Rapid Response Tensiometer for Evaluating Preplant Irrigation Efficiency
C. W. Wendt
A study of the potential of using rapid response tensiometers to evaluate preplant irrigation was conducted at the Texas Agricultural Experiment Station, Lubbock and Halfway, Texas. Sites used for the study were an Olton loam soil at Lubbock and a Pullman clay loam at Halfway. Soil water potential was measured with both portable rapid response and permanently installed tensiometers. Soil water content was measured with a neutron probe.
Since preirrigations are performed during freezing weather, it was necessary to develop a technique to keep the permanent tensiometers from freezing. Substituting a methanol-water mixture (30% by volume), the water in the tensiometers protected the tensiometers down to temperatures of -18.8¡C.
Soil water potential values for "field capacity" (-14 to -17 cbars at 60 cm; -15 to -18 cbars at 120 cm) were significantly lower than those obtained during a previous study (-23 to -25 cbars at 60 cm; -34 to -35 cbars at 120 cm). Data obtained were insufficient to explain the differences.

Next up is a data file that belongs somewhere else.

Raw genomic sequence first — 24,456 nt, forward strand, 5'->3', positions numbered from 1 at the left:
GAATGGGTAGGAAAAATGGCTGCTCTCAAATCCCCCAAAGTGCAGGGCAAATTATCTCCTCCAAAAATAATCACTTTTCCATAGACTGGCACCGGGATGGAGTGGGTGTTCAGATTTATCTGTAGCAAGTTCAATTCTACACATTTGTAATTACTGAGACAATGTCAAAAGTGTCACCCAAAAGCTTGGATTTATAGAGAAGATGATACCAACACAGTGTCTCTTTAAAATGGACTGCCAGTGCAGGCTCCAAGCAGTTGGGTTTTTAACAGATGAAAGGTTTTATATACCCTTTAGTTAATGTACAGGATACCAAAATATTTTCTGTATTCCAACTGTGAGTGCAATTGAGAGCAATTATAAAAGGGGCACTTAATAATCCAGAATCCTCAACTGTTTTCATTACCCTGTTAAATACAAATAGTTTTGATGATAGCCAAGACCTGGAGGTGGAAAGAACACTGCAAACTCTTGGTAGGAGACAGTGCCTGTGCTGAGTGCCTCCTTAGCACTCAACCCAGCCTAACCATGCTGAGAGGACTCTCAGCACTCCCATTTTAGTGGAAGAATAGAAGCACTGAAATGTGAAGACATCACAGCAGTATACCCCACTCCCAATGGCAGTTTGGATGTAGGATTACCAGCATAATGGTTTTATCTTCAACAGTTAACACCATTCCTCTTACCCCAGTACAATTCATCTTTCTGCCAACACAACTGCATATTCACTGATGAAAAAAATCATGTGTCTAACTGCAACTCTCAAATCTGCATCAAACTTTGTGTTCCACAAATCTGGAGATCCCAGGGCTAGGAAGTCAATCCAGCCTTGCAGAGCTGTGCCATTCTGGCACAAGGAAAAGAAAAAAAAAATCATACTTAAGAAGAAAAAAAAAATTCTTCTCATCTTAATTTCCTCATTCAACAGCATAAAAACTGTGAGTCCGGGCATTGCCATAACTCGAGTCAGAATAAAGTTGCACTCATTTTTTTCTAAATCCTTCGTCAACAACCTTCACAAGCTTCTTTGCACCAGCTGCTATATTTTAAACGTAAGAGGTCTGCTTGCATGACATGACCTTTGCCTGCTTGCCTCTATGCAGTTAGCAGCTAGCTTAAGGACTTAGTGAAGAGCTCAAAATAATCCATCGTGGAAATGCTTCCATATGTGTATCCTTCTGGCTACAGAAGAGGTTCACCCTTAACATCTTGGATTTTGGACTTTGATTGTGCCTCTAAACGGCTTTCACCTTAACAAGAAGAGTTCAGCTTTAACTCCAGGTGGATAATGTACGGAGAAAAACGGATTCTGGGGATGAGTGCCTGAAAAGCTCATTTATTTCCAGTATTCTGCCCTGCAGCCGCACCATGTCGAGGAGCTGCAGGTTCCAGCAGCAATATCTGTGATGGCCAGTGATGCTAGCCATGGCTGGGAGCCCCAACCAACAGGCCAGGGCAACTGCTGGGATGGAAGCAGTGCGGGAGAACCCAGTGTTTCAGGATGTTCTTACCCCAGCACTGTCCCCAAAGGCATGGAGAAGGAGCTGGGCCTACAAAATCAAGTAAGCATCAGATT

It was possible to install the rapid response tensiometers in 10 minutes or less. However, considerable problems were encountered once the rapid response tensiometers were installed. These included cracked bulbs and soil clay plugging the pores of the tensiometer bulbs which eventually resulted in slow response time and inaccurate readings. As long as the tensiometers were working properly, readings obtained compared favorably (within -5 cbars) with those from the permament tensiometers.
Both permanently installed tensiometer and the neutron soil moisture probe provided good data for evaluating the efficiency of preplant irrigation from furrow irrigation. As expected, more water was applied to the soil close to the point of application with decreasing amounts applied with increasing distance from the point of application. The application efficiency was affected by the distance from the water source, flow rate, amount of water applied, and initial soil water content. Application efficiencies ranged from 22 to 76%. In general, the most efficient applications were those in which small amounts were applied to dry soils at fast flow rates.
Infiltration rates calculated using rate of advance data were comparable to those previously determined with infiltrometers.